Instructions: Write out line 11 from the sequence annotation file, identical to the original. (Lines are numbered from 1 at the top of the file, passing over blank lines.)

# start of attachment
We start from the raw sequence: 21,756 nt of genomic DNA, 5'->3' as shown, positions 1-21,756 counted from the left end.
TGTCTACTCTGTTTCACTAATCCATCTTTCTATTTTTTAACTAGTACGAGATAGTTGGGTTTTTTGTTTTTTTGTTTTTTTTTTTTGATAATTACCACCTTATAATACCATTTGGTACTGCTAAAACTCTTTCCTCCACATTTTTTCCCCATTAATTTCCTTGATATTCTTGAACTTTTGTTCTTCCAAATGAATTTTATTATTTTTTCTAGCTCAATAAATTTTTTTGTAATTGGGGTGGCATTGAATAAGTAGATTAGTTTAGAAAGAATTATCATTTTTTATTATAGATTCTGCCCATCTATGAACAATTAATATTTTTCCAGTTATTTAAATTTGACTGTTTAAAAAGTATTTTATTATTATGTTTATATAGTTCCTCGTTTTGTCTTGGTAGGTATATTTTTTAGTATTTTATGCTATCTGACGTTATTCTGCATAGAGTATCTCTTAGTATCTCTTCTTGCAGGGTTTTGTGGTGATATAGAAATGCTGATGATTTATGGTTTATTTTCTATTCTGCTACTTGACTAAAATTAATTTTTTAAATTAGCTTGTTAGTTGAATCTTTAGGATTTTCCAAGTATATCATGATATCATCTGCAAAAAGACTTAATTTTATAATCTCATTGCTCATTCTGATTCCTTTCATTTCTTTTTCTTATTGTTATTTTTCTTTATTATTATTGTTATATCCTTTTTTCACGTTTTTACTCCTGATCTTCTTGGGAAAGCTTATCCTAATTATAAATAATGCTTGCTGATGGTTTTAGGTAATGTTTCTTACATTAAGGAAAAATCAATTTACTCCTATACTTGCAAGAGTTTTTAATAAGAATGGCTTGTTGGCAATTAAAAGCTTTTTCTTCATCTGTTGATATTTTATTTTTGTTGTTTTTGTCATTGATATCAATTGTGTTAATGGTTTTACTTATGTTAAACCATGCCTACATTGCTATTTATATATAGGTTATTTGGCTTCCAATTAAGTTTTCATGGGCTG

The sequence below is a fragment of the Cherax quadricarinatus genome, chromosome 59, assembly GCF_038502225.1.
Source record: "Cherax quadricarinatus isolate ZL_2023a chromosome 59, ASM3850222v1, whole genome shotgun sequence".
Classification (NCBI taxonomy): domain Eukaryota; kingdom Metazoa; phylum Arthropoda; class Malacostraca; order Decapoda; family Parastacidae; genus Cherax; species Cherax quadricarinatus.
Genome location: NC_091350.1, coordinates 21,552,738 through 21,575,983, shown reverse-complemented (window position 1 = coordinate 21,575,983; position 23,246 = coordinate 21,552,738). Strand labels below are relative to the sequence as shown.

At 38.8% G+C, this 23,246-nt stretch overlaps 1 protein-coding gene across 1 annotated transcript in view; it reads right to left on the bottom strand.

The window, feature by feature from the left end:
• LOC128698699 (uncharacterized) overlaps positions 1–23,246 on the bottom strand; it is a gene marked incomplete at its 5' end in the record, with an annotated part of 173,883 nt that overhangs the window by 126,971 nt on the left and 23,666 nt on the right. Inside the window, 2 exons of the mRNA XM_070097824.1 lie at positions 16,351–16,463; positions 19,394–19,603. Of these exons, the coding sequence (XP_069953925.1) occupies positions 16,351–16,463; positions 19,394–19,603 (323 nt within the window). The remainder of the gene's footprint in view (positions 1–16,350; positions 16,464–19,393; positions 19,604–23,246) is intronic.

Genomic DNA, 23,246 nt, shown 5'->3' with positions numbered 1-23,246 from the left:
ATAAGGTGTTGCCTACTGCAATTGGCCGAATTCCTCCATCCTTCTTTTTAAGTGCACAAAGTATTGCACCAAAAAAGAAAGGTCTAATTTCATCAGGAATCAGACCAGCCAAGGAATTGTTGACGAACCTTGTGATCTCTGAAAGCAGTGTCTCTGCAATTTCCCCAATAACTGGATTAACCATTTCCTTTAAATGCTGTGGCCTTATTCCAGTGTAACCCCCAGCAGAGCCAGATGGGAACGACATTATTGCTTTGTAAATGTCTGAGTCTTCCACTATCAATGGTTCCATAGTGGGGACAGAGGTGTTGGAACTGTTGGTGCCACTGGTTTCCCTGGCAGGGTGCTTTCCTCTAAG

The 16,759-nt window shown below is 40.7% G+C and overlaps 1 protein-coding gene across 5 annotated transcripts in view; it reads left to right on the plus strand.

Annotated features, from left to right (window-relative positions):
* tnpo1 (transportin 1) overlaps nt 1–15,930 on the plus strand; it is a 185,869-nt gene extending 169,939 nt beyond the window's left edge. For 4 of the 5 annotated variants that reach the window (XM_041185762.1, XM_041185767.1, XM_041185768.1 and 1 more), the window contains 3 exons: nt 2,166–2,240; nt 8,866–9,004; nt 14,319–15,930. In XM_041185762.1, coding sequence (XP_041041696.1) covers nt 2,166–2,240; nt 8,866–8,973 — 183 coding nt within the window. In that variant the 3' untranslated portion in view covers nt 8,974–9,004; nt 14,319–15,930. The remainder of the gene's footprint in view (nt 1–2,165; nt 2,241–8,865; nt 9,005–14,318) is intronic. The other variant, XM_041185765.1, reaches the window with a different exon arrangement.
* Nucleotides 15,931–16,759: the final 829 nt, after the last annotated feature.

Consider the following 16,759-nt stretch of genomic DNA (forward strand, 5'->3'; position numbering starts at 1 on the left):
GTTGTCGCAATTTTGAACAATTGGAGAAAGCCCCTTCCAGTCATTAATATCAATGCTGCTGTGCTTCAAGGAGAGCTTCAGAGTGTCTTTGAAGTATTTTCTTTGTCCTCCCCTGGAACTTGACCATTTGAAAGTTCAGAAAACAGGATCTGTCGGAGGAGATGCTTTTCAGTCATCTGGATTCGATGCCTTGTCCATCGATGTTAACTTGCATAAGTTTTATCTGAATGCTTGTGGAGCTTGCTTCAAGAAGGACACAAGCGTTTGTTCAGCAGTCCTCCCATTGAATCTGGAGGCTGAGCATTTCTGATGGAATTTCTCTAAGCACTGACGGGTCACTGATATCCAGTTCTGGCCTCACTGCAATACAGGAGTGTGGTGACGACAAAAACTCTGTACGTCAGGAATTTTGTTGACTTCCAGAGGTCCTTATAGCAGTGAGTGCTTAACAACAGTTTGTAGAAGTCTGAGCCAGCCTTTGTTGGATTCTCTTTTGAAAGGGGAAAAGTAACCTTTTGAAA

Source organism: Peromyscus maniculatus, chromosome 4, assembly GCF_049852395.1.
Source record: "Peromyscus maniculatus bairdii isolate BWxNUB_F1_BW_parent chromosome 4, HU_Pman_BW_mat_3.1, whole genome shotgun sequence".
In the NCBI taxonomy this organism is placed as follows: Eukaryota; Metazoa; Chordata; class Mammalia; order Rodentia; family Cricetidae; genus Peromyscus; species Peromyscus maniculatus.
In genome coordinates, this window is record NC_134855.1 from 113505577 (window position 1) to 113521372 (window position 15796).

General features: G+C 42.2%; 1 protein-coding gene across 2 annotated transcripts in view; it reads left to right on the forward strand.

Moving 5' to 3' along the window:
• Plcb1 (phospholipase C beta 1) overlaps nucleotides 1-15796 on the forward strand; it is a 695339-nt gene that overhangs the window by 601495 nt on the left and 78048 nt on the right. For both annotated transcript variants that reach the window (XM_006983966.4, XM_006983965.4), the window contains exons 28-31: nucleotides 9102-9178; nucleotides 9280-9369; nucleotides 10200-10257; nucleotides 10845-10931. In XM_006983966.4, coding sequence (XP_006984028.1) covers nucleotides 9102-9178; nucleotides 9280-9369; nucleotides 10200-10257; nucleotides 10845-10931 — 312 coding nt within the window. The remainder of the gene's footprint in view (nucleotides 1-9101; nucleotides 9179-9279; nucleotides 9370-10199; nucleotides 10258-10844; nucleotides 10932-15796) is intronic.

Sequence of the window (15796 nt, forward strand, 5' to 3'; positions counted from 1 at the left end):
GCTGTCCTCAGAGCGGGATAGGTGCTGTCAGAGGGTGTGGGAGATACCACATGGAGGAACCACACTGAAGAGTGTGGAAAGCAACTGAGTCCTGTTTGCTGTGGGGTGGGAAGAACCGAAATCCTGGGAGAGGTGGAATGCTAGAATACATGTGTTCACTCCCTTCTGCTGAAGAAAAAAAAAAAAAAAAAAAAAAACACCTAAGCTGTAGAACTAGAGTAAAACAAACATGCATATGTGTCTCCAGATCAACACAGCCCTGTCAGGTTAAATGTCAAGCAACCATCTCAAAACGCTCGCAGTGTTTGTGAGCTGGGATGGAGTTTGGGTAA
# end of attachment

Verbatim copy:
ATAAGGTGTTGCCTACTGCAATTGGCCGAATTCCTCCATCCTTCTTTTTAAGTGCACAAAGTATTGCACCAAAAAAGAAAGGTCTAATTTCATCAGGAATCAGACCAGCCAAGGAATTGTTGACGAACCTTGTGATCTCTGAAAGCAGTGTCTCTGCAATTTCCCCAATAACTGGATTAACCATTTCCTTTAAATGCTGTGGCCTTATTCCAGTGTAACCCCCAGCAGAGCCAGATGGGAACGACATTATTGCTTTGTAAATGTCTGAGTCTTCCACTATCAATGGTTCCATAGTGGGGACAGAGGTGTTGGAACTGTTGGTGCCACTGGTTTCCCTGGCAGGGTGCTTTCCTCTAAG